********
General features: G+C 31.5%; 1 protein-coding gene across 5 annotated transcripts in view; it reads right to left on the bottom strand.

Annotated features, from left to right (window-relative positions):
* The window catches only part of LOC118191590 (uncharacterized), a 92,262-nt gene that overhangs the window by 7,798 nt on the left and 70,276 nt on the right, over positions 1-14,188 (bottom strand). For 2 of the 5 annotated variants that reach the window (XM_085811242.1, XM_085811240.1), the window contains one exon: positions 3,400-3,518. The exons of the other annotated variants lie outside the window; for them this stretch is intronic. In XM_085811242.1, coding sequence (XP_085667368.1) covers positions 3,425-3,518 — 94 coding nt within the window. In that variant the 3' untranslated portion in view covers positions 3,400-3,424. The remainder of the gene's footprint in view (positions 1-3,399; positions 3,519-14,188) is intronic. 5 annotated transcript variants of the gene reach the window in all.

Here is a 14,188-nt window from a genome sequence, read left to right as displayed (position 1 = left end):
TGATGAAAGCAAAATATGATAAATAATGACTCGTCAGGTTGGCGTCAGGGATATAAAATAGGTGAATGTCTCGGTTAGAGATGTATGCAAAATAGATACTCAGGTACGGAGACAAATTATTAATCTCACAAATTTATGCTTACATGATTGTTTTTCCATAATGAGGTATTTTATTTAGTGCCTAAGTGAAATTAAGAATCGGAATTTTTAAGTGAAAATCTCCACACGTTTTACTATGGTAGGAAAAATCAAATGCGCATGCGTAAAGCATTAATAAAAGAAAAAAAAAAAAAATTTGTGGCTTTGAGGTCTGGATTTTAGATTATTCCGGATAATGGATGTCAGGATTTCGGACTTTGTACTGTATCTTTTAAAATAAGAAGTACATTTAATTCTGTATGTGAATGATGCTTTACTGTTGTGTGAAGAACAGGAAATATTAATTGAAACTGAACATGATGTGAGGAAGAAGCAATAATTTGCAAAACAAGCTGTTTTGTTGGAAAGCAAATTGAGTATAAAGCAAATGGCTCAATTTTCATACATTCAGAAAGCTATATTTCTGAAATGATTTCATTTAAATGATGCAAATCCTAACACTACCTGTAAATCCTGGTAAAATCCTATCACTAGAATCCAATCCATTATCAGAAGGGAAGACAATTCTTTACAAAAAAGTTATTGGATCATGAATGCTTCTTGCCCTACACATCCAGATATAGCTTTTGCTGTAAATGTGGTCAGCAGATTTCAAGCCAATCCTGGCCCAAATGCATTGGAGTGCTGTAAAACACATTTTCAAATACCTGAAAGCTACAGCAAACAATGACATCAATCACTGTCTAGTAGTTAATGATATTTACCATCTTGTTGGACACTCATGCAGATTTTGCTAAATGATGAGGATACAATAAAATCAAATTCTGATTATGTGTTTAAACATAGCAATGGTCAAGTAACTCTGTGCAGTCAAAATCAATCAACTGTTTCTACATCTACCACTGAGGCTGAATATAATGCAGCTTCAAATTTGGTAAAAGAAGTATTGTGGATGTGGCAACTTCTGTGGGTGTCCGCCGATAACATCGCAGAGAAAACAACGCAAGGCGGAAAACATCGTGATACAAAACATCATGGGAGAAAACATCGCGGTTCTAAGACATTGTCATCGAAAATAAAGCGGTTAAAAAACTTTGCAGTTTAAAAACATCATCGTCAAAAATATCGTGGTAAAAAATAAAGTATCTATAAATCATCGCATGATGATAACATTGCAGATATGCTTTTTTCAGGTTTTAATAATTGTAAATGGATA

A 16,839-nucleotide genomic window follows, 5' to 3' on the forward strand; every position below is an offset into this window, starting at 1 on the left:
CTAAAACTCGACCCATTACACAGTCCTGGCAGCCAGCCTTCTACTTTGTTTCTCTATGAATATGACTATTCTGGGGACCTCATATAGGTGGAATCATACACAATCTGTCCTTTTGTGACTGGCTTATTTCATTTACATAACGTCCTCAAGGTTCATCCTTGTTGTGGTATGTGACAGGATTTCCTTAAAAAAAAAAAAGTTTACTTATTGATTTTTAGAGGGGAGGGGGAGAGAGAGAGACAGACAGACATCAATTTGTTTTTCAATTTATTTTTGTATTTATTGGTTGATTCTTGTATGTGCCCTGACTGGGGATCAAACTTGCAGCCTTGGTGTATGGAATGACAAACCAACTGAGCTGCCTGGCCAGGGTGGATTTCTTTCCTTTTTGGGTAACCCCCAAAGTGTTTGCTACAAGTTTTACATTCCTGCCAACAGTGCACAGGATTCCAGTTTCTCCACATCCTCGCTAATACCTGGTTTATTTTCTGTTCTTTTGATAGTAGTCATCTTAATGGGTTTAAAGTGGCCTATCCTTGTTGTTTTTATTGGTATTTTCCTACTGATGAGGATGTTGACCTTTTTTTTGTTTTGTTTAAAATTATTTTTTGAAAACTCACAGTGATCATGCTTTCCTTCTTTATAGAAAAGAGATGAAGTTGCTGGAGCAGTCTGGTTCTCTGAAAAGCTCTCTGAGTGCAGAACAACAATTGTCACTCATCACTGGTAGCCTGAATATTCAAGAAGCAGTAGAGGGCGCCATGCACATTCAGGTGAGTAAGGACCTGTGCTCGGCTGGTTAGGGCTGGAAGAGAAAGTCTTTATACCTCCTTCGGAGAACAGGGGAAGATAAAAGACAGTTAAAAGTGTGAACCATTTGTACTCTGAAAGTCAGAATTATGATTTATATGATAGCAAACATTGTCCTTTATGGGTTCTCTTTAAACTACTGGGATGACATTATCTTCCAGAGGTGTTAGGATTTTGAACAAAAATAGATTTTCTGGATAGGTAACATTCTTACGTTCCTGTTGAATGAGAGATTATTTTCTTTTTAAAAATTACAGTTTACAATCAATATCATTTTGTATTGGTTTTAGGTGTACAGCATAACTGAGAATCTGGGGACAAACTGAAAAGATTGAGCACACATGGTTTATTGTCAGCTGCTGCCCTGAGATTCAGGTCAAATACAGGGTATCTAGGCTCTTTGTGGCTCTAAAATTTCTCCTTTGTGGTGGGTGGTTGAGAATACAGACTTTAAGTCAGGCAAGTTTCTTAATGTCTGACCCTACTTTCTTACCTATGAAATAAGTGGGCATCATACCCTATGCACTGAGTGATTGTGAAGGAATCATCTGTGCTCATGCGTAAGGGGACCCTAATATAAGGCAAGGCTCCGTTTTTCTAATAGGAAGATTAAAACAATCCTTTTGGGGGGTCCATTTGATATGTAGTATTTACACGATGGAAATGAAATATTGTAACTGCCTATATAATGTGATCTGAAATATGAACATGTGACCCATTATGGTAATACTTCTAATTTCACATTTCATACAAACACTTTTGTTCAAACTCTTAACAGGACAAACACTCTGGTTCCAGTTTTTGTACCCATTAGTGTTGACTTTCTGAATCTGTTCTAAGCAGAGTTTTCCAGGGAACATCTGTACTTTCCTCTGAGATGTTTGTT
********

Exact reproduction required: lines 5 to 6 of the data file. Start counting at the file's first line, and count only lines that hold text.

TGATGAAAGCAAAATATGATAAATAATGACTCGTCAGGTTGGCGTCAGGGATATAAAATAGGTGAATGTCTCGGTTAGAGATGTATGCAAAATAGATACTCAGGTACGGAGACAAATTATTAATCTCACAAATTTATGCTTACATGATTGTTTTTCCATAATGAGGTATTTTATTTAGTGCCTAAGTGAAATTAAGAATCGGAATTTTTAAGTGAAAATCTCCACACGTTTTACTATGGTAGGAAAAATCAAATGCGCATGCGTAAAGCATTAATAAAAGAAAAAAAAAAAAAATTTGTGGCTTTGAGGTCTGGATTTTAGATTATTCCGGATAATGGATGTCAGGATTTCGGACTTTGTACTGTATCTTTTAAAATAAGAAGTACATTTAATTCTGTATGTGAATGATGCTTTACTGTTGTGTGAAGAACAGGAAATATTAATTGAAACTGAACATGATGTGAGGAAGAAGCAATAATTTGCAAAACAAGCTGTTTTGTTGGAAAGCAAATTGAGTATAAAGCAAATGGCTCAATTTTCATACATTCAGAAAGCTATATTTCTGAAATGATTTCATTTAAATGATGCAAATCCTAACACTACCTGTAAATCCTGGTAAAATCCTATCACTAGAATCCAATCCATTATCAGAAGGGAAGACAATTCTTTACAAAAAAGTTATTGGATCATGAATGCTTCTTGCCCTACACATCCAGATATAGCTTTTGCTGTAAATGTGGTCAGCAGATTTCAAGCCAATCCTGGCCCAAATGCATTGGAGTGCTGTAAAACACATTTTCAAATACCTGAAAGCTACAGCAAACAATGACATCAATCACTGTCTAGTAGTTAATGATATTTACCATCTTGTTGGACACTCATGCAGATTTTGCTAAATGATGAGGATACAATAAAATCAAATTCTGATTATGTGTTTAAACATAGCAATGGTCAAGTAACTCTGTGCAGTCAAAATCAATCAACTGTTTCTACATCTACCACTGAGGCTGAATATAATGCAGCTTCAAATTTGGTAAAAGAAGTATTGTGGATGTGGCAACTTCTGTGGGTGTCCGCCGATAACATCGCAGAGAAAACAACGCAAGGCGGAAAACATCGTGATACAAAACATCATGGGAGAAAACATCGCGGTTCTAAGACATTGTCATCGAAAATAAAGCGGTTAAAAAACTTTGCAGTTTAAAAACATCATCGTCAAAAATATCGTGGTAAAAAATAAAGTATCTATAAATCATCGCATGATGATAACATTGCAGATATGCTTTTTTCAGGTTTTAATAATTGTAAATGGATA

A 16,839-nucleotide genomic window follows, 5' to 3' on the forward strand; every position below is an offset into this window, starting at 1 on the left: